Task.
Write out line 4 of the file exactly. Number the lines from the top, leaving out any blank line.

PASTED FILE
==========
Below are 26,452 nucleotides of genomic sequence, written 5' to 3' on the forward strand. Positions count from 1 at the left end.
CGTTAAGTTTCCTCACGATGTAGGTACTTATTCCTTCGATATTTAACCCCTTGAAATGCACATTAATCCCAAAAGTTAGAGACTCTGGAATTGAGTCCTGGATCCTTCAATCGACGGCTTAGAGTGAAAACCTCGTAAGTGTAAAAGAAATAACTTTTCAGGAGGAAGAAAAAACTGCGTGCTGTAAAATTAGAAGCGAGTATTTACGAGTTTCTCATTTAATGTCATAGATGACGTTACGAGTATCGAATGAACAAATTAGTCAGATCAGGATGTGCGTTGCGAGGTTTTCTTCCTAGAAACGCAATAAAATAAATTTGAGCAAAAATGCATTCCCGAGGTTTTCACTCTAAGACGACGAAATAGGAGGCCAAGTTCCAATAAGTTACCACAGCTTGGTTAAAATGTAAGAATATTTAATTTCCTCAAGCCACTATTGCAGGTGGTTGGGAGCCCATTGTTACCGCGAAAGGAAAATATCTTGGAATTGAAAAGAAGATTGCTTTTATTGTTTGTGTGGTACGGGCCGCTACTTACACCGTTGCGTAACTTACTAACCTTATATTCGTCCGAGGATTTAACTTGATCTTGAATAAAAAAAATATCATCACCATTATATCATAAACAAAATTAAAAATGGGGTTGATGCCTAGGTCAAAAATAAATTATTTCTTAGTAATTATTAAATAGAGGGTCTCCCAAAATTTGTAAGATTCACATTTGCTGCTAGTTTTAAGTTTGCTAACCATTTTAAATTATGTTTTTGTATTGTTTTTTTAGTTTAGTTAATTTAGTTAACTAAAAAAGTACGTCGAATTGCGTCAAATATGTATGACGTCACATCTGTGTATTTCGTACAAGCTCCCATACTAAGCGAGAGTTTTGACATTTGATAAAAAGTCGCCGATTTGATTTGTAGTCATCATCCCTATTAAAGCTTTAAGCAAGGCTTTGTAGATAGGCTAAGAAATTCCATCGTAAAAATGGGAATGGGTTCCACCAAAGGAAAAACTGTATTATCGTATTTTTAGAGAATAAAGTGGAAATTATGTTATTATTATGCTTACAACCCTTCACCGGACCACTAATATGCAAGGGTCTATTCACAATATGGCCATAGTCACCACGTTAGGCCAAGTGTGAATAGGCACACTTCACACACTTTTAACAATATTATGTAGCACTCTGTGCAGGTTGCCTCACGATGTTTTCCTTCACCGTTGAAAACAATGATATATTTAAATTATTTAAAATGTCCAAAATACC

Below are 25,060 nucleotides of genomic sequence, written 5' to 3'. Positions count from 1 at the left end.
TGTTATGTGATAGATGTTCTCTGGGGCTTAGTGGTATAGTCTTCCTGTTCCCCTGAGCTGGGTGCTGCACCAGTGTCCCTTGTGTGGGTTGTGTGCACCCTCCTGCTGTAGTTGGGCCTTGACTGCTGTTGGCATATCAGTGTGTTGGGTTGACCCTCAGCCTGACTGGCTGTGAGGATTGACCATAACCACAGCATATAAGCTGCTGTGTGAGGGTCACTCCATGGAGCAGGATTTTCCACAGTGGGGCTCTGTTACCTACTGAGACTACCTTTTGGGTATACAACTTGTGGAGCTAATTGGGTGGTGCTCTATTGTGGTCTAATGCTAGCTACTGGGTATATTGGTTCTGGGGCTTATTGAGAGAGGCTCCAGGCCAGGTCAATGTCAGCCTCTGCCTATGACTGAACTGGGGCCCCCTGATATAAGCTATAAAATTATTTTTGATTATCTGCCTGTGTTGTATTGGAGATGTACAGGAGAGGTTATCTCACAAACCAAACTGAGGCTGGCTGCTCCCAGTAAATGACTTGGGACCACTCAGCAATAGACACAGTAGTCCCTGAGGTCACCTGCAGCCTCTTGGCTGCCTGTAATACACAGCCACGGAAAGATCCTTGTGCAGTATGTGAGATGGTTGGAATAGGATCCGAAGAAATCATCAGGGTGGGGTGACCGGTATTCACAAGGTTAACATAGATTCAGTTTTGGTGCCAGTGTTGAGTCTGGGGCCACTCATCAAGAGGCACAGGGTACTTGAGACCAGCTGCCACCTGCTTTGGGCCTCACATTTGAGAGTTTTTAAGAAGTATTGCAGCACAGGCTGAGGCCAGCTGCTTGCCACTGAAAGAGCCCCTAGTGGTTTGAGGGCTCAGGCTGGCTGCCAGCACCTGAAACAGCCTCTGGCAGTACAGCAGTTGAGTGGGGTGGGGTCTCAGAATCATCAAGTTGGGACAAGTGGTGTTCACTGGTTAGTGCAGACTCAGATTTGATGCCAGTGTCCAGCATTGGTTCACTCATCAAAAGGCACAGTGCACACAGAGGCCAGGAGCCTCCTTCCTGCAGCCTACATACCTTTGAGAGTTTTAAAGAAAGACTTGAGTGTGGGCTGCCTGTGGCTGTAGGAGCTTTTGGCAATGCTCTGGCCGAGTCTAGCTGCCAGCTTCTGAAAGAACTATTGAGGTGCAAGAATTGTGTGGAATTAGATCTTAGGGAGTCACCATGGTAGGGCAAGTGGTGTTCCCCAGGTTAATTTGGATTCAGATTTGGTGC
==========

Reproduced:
TGTTATGTGATAGATGTTCTCTGGGGCTTAGTGGTATAGTCTTCCTGTTCCCCTGAGCTGGGTGCTGCACCAGTGTCCCTTGTGTGGGTTGTGTGCACCCTCCTGCTGTAGTTGGGCCTTGACTGCTGTTGGCATATCAGTGTGTTGGGTTGACCCTCAGCCTGACTGGCTGTGAGGATTGACCATAACCACAGCATATAAGCTGCTGTGTGAGGGTCACTCCATGGAGCAGGATTTTCCACAGTGGGGCTCTGTTACCTACTGAGACTACCTTTTGGGTATACAACTTGTGGAGCTAATTGGGTGGTGCTCTATTGTGGTCTAATGCTAGCTACTGGGTATATTGGTTCTGGGGCTTATTGAGAGAGGCTCCAGGCCAGGTCAATGTCAGCCTCTGCCTATGACTGAACTGGGGCCCCCTGATATAAGCTATAAAATTATTTTTGATTATCTGCCTGTGTTGTATTGGAGATGTACAGGAGAGGTTATCTCACAAACCAAACTGAGGCTGGCTGCTCCCAGTAAATGACTTGGGACCACTCAGCAATAGACACAGTAGTCCCTGAGGTCACCTGCAGCCTCTTGGCTGCCTGTAATACACAGCCACGGAAAGATCCTTGTGCAGTATGTGAGATGGTTGGAATAGGATCCGAAGAAATCATCAGGGTGGGGTGACCGGTATTCACAAGGTTAACATAGATTCAGTTTTGGTGCCAGTGTTGAGTCTGGGGCCACTCATCAAGAGGCACAGGGTACTTGAGACCAGCTGCCACCTGCTTTGGGCCTCACATTTGAGAGTTTTTAAGAAGTATTGCAGCACAGGCTGAGGCCAGCTGCTTGCCACTGAAAGAGCCCCTAGTGGTTTGAGGGCTCAGGCTGGCTGCCAGCACCTGAAACAGCCTCTGGCAGTACAGCAGTTGAGTGGGGTGGGGTCTCAGAATCATCAAGTTGGGACAAGTGGTGTTCACTGGTTAGTGCAGACTCAGATTTGATGCCAGTGTCCAGCATTGGTTCACTCATCAAAAGGCACAGTGCACACAGAGGCCAGGAGCCTCCTTCCTGCAGCCTACATACCTTTGAGAGTTTTAAAGAAAGACTTGAGTGTGGGCTGCCTGTGGCTGTAGGAGCTTTTGGCAATGCTCTGGCCGAGTCTAGCTGCCAGCTTCTGAAAGAACTATTGAGGTGCAAGAATTGTGTGGAATTAGATCTTAGGGAGTCACCATGGTAGGGCAAGTGGTGTTCCCCAGGTTAATTTGGATTCAGATTTGGTGC